Posts Tagged ‘ Bayesian statistics ’

Trump +1 in Florida; or, a quick comment on that “5 groups analyze the same poll” exercise

September 23, 2016
By
Trump +1 in Florida; or, a quick comment on that “5 groups analyze the same poll” exercise

Nate Cohn at the New York Times arranged a comparative study on a recent Florida pre-election poll. He sent the raw data to four groups (Charles Franklin; Patrick Ruffini; Margie Omero, Robert Green, Adam Rosenblatt; and Sam Corbett-Davies, David Rothschild, and me) and asked each of us to analyze the data how we’d like to […] The post Trump +1 in Florida; or, a quick comment on that “5 groups…

Read more »

“Crimes Against Data”: My talk at Ohio State University this Thurs; “Solving Statistics Problems Using Stan”: My talk at the University of Michigan this Fri

September 21, 2016
By

Crimes Against Data Statistics has been described as the science of uncertainty. But, paradoxically, statistical methods are often used to create a sense of certainty where none should exist. The social sciences have been rocked in recent years by highly publicized claims, published in top journals, that were reported as “statistically significant” but are implausible […] The post “Crimes Against Data”: My talk at Ohio State University this Thurs; “Solving…

Read more »

FDA approval of generic drugs: The untold story

September 19, 2016
By
FDA approval of generic drugs:  The untold story

Someone writes in: I have MS and take a disease-modifying drug called Copaxone. Sandoz developed a generic version​ of Copaxone​ and filed for FDA approval. Teva, the manufacturer of Copaxone, filed a petition opposing that approval (surprise!). FDA rejected Teva’s petitions and approved the generic. Citizen_Petition_Denial_Letter_From_CDER_to_Teva_Pharmaceuticals My insurance company encouraged me to switch to the […] The post FDA approval of generic drugs: The untold story appeared first on Statistical…

Read more »

The fix

September 15, 2016
By
The fix

This is a very interesting post by Martyn Plummer on the JAGS News blog, describing how apparently silly details may make a world of difference. I think Martyn says he's now fixed the issue (basically, it appears that JAGS was sensitive to the order in...

Read more »

LGM 2016

September 15, 2016
By
LGM 2016

Yesterday I went to beautiful Bath for The Fifth Workshop on Bayesian Inference for Latent Gaussian Models with Applications and give a talk on our work on INLA-SPDE to compute the Expected Value of Partial Perfect Information.&nbsp...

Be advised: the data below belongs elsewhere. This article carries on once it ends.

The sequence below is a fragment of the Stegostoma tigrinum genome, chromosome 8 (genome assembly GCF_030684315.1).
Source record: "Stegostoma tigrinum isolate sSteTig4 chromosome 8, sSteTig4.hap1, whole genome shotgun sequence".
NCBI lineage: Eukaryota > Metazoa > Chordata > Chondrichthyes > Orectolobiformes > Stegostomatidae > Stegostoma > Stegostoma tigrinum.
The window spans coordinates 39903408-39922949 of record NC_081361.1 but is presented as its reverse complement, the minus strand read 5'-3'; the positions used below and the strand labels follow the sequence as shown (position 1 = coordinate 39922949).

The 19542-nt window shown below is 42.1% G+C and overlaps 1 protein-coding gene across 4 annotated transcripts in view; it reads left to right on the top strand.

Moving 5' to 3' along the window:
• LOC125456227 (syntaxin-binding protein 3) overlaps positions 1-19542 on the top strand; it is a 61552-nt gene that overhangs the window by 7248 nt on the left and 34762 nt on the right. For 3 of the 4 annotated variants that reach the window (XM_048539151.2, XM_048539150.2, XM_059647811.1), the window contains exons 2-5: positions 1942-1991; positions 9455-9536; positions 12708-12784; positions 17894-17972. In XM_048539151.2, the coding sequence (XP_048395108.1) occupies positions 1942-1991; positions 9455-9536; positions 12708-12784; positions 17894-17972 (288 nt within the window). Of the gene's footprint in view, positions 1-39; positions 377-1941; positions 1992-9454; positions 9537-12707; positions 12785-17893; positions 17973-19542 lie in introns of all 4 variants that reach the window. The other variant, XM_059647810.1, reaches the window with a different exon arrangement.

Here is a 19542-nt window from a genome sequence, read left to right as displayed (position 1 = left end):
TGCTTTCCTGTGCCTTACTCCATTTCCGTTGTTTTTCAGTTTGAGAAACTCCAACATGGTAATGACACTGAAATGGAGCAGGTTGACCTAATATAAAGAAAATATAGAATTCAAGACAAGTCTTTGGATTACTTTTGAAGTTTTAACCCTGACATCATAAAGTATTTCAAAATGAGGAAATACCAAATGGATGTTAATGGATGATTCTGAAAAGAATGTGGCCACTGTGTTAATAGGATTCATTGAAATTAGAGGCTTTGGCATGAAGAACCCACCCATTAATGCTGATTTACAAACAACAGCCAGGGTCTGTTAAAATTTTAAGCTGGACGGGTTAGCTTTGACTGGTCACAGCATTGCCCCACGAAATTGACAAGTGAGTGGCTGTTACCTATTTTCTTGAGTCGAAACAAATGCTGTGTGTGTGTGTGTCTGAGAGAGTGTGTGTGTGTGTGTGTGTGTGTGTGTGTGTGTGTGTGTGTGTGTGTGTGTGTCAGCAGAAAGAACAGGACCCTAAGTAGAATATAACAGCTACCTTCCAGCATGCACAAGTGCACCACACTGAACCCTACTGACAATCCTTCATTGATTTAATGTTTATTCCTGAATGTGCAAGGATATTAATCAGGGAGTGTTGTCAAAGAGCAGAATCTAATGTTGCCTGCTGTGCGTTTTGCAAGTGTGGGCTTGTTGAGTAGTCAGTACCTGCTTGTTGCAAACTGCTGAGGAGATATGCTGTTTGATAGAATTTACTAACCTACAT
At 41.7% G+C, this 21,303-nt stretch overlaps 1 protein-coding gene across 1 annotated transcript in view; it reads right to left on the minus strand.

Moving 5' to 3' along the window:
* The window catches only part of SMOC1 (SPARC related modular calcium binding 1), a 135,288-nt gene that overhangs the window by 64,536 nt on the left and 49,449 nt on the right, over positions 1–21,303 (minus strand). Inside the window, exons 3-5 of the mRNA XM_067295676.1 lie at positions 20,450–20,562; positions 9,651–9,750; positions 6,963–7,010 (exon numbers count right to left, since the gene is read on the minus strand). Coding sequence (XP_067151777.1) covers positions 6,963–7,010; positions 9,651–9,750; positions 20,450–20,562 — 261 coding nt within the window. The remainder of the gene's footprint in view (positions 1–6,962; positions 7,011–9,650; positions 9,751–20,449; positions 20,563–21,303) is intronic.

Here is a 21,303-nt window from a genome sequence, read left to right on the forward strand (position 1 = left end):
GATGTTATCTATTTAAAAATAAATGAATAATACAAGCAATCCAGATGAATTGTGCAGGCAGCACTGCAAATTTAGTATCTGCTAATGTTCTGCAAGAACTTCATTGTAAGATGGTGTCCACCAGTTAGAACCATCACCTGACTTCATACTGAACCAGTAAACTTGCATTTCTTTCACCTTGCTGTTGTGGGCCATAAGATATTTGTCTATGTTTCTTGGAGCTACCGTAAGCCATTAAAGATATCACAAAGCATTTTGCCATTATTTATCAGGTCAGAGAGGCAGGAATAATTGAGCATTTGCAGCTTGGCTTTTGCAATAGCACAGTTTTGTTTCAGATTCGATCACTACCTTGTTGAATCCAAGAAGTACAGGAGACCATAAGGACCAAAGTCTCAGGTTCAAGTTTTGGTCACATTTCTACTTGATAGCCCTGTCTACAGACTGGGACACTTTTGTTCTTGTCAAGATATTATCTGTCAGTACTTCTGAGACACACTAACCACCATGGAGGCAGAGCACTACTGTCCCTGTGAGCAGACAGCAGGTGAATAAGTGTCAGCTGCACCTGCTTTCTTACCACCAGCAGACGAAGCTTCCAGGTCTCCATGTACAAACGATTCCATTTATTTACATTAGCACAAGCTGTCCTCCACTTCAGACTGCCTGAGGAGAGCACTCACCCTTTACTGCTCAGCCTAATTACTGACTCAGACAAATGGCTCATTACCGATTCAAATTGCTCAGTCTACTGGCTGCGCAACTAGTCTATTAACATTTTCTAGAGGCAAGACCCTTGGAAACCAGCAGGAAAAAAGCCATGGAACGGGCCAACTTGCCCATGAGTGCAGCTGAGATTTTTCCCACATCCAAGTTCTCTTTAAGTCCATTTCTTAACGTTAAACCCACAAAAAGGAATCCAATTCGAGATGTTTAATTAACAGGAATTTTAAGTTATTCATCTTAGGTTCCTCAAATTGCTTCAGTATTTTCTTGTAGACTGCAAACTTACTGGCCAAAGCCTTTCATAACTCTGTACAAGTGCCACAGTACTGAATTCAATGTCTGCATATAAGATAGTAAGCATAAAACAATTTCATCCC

Read more »

Let’s play Twister, let’s play Risk

September 14, 2016
By
Let’s play Twister, let’s play Risk

Alex Terenin, Dan Simpson, and David Draper write: Some months ago we shared with you an arxiv draft of our paper, Asynchronous Distributed Gibbs Sampling.​ Through comments we’ve received, for which we’re highly grateful, we came to understand that (a) our convergence proof was wrong, and (b) we actually have two algorithms, one exact and […] The post Let’s play Twister, let’s play Risk appeared first on Statistical Modeling, Causal…

Read more »

Solving Statistics Problems Using Stan (my talk at the NYC chapter of the American Statistical Association)

September 12, 2016
By

Here’s the announcement: Solving Statistics Problems Using Stan Stan is a free and open-source probabilistic programming language and Bayesian inference engine. In this talk, we demonstrate the use of Stan for some small fun problems and then discuss some open problems in Stan and in Bayesian computation and Bayesian inference more generally. It’s next Tues, […] The post Solving Statistics Problems Using Stan (my talk at the NYC chapter of…

Read more »

Bayesian Statistics Then and Now

September 12, 2016
By

I happened to recently reread this article of mine from 2010, and I absolutely love it. I don’t think it’s been read by many people—it was published as one of three discussions of an article by Brad Efron in Statistical Science—so I wanted to share it with you again here. This is the article where […] The post Bayesian Statistics Then and Now appeared first on Statistical Modeling, Causal Inference,…

Read more »

Hypothesis Testing is a Bad Idea (my talk at Warwick, England, 2pm Thurs 15 Sept)

September 10, 2016
By

This is the conference, and here’s my talk (will do Google hangout, just as with my recent talks in Bern, Strasbourg, etc): Hypothesis Testing is a Bad Idea Through a series of examples, we consider problems with classical hypothesis testing, whether performed using classical p-values or confidence intervals, Bayes factors, or Bayesian inference using noninformative […] The post Hypothesis Testing is a Bad Idea (my talk at Warwick, England, 2pm…

Read more »

Q: “Is A 50-State Poll As Good As 50 State Polls?” A: Use Mister P.

September 9, 2016
By

Jeff Lax points to this post from Nate Silver and asks for my thoughts. In his post, Nate talks about data quality issues of national and state polls. It’s a good discussion, but the one thing he unfortunately doesn’t talk about is multilevel regression and poststratification (or see here for more). What you want to […] The post Q: “Is A 50-State Poll As Good As 50 State Polls?” A:…

Read more »


Subscribe

Email:

  Subscribe